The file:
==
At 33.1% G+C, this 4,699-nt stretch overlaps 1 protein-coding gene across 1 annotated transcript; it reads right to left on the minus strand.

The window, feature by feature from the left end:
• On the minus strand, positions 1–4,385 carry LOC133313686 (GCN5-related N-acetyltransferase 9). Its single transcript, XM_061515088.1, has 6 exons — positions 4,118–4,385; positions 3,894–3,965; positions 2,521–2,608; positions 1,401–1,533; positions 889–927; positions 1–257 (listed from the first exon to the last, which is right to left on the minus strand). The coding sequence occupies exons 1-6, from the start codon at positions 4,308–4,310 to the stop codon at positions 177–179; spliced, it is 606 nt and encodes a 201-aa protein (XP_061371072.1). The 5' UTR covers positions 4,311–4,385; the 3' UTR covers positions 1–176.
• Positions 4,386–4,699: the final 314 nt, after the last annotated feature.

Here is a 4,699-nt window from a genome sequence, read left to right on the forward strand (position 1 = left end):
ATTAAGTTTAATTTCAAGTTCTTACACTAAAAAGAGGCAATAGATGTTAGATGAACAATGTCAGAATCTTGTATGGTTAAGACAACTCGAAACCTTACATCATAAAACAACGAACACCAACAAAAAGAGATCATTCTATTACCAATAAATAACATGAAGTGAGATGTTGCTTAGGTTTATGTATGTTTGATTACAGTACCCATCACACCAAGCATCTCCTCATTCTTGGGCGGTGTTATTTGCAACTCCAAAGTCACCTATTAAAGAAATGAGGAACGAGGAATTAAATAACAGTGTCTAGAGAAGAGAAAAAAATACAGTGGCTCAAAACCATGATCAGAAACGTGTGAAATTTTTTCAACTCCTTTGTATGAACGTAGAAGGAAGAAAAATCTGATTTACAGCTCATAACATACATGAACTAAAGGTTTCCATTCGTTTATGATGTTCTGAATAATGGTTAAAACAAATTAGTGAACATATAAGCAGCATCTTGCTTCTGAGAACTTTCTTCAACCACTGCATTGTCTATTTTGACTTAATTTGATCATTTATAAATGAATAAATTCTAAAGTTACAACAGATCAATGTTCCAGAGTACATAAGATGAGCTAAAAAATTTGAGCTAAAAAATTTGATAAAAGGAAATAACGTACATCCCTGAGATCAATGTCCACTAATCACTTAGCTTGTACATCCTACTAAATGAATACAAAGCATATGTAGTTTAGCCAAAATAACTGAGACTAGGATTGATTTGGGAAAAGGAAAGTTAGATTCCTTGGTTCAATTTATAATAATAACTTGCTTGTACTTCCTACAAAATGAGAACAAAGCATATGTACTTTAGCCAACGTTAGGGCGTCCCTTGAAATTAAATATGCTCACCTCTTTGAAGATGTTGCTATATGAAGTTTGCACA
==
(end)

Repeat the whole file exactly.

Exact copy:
At 33.1% G+C, this 4,699-nt stretch overlaps 1 protein-coding gene across 1 annotated transcript; it reads right to left on the minus strand.

The window, feature by feature from the left end:
• On the minus strand, positions 1–4,385 carry LOC133313686 (GCN5-related N-acetyltransferase 9). Its single transcript, XM_061515088.1, has 6 exons — positions 4,118–4,385; positions 3,894–3,965; positions 2,521–2,608; positions 1,401–1,533; positions 889–927; positions 1–257 (listed from the first exon to the last, which is right to left on the minus strand). The coding sequence occupies exons 1-6, from the start codon at positions 4,308–4,310 to the stop codon at positions 177–179; spliced, it is 606 nt and encodes a 201-aa protein (XP_061371072.1). The 5' UTR covers positions 4,311–4,385; the 3' UTR covers positions 1–176.
• Positions 4,386–4,699: the final 314 nt, after the last annotated feature.

Here is a 4,699-nt window from a genome sequence, read left to right on the forward strand (position 1 = left end):
ATTAAGTTTAATTTCAAGTTCTTACACTAAAAAGAGGCAATAGATGTTAGATGAACAATGTCAGAATCTTGTATGGTTAAGACAACTCGAAACCTTACATCATAAAACAACGAACACCAACAAAAAGAGATCATTCTATTACCAATAAATAACATGAAGTGAGATGTTGCTTAGGTTTATGTATGTTTGATTACAGTACCCATCACACCAAGCATCTCCTCATTCTTGGGCGGTGTTATTTGCAACTCCAAAGTCACCTATTAAAGAAATGAGGAACGAGGAATTAAATAACAGTGTCTAGAGAAGAGAAAAAAATACAGTGGCTCAAAACCATGATCAGAAACGTGTGAAATTTTTTCAACTCCTTTGTATGAACGTAGAAGGAAGAAAAATCTGATTTACAGCTCATAACATACATGAACTAAAGGTTTCCATTCGTTTATGATGTTCTGAATAATGGTTAAAACAAATTAGTGAACATATAAGCAGCATCTTGCTTCTGAGAACTTTCTTCAACCACTGCATTGTCTATTTTGACTTAATTTGATCATTTATAAATGAATAAATTCTAAAGTTACAACAGATCAATGTTCCAGAGTACATAAGATGAGCTAAAAAATTTGAGCTAAAAAATTTGATAAAAGGAAATAACGTACATCCCTGAGATCAATGTCCACTAATCACTTAGCTTGTACATCCTACTAAATGAATACAAAGCATATGTAGTTTAGCCAAAATAACTGAGACTAGGATTGATTTGGGAAAAGGAAAGTTAGATTCCTTGGTTCAATTTATAATAATAACTTGCTTGTACTTCCTACAAAATGAGAACAAAGCATATGTACTTTAGCCAACGTTAGGGCGTCCCTTGAAATTAAATATGCTCACCTCTTTGAAGATGTTGCTATATGAAGTTTGCACA